This book is the most comprehensive and authoritative reference ever published on the wide range of martial arts disciplines practiced in cultures around the world. • Includes the scholarship of 67 expert, international contributors • Presents 30 images of martial arts in practice • Offers bibliographic lists at the end of each section pointing to further reading in print and online • Includes a comprehensive index in each volume
Why do so many Americans practice martial arts? How did kung fu get its own movie genre? What makes mixed martial arts so popular? This book answers these questions for the first time with historical research. At the turn of the 20th century, the United States enjoyed a time of prosperity but feared that men were becoming soft. At the same time, the Japanese government sponsored research to develop the best fighting techniques for its new empire. Before World War II, American men boxed and Japanese men practiced judo and karate. Postwar Americans began adopting Chinese, Brazilian, Filipino and other fighting styles, in the process establishing a masculine subculture based on physical and social power. The rise of Asian martial arts in America is a fascinating untold story of modern history, from the origin of karate uniforms to the first martial arts themed birthday party. The cast of characters includes circus strongmen, professional cage fighters, an award winning comic book artist, the inventors of judo, aikido and Cornflakes, and Count Juan Raphael Dante, a Chicago hairdresser and used car salesman with the “Deadliest Hands in the World.” Readers will never look at taekwondo class the same way again.
Every year, countless young adults from affluent, Western nations travel to Brazil to train in capoeira, the dance/martial art form that is one of the most visible strands of the Afro-Brazilian cultural tradition. In Search of Legitimacy explores why "first world" men and women leave behind their jobs, families, and friends to pursue a strenuous training regimen in a historically disparaged and marginalized practice. Using the concept of apprenticeship pilgrimage-studying with a local master at a historical point of origin-the author examines how non-Brazilian capoeiristas learn their art and claim legitimacy while navigating the complexities of wealth disparity, racial discrimination, and cultural appropriation.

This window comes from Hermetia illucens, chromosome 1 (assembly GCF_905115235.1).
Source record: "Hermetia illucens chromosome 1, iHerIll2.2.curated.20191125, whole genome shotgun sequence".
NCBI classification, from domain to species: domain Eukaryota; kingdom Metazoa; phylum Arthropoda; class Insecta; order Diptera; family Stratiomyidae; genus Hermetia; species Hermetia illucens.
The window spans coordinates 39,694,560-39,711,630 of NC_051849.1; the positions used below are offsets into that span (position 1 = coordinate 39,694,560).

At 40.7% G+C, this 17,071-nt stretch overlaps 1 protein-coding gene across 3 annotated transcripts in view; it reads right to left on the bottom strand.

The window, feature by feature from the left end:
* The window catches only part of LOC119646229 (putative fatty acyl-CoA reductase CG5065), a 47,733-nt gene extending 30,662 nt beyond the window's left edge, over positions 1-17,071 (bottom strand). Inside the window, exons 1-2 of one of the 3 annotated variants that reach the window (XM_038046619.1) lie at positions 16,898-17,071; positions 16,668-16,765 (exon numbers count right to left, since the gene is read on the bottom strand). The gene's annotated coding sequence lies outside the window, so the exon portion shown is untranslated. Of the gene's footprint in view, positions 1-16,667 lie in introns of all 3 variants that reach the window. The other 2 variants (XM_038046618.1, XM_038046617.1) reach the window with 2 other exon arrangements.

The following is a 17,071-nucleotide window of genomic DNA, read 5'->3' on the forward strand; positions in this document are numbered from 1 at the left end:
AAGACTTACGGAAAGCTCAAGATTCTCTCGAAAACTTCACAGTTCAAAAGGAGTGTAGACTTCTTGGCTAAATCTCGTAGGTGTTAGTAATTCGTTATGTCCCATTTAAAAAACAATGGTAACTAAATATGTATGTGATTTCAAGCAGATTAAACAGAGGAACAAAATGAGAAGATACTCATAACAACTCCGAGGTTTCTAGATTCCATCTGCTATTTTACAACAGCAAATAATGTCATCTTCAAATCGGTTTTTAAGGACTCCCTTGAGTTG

‘Fighting Scholars’ offers the first book-length overview of the ethnographic study of martial arts and combat sports. The book’s main claim is that such activities represent privileged grounds to access different social dimensions, such as emotion, violence, pain, gender, ethnicity and religion. In order to explore these dimensions, the concept of ‘habitus’ is presented prominently as an epistemic remedy for the academic distant gaze of the effaced academic body. The book’s most innovative features are its empirical focus and theoretical orientation. While ethnographic research is a widespread and popular approach within the social sciences, combat sports and martial arts have yet to be sufficiently interrogated from an ethnographic standpoint. The different contributions of this volume are aligned within the same project that began to crystallize in Loïc Wacquant’s ‘Body and Soul’: the construction of a ‘carnal sociology’ that constitutes an exploration of the social world ‘from’ the body.
This book provides a comprehensive overview of the historical, political, and technical evolution of taekwondo. Many of the supposedly ‘traditional’ and ‘ancient’ Korean cultural elements attached to taekwondo are, in fact, remnants of East Asia’s modernization drive, and largely inherited from the Japanese martial arts. The current historical portrayal has created an obstacle to a clear understanding of the history of taekwondo, and presents problems and contradictions in philosophy and training methodology. Using rich empirical data, including interviews with leading figures in the field, this book brings together martial arts philosophy with an analysis of the technical aspects and the development of taekwondo, and provides a detailed comparison of karate and taekwondo techniques. It debunks nationalistic mythology surrounding taekwondo to provide a reinterpretation of taekwondo’s evolution.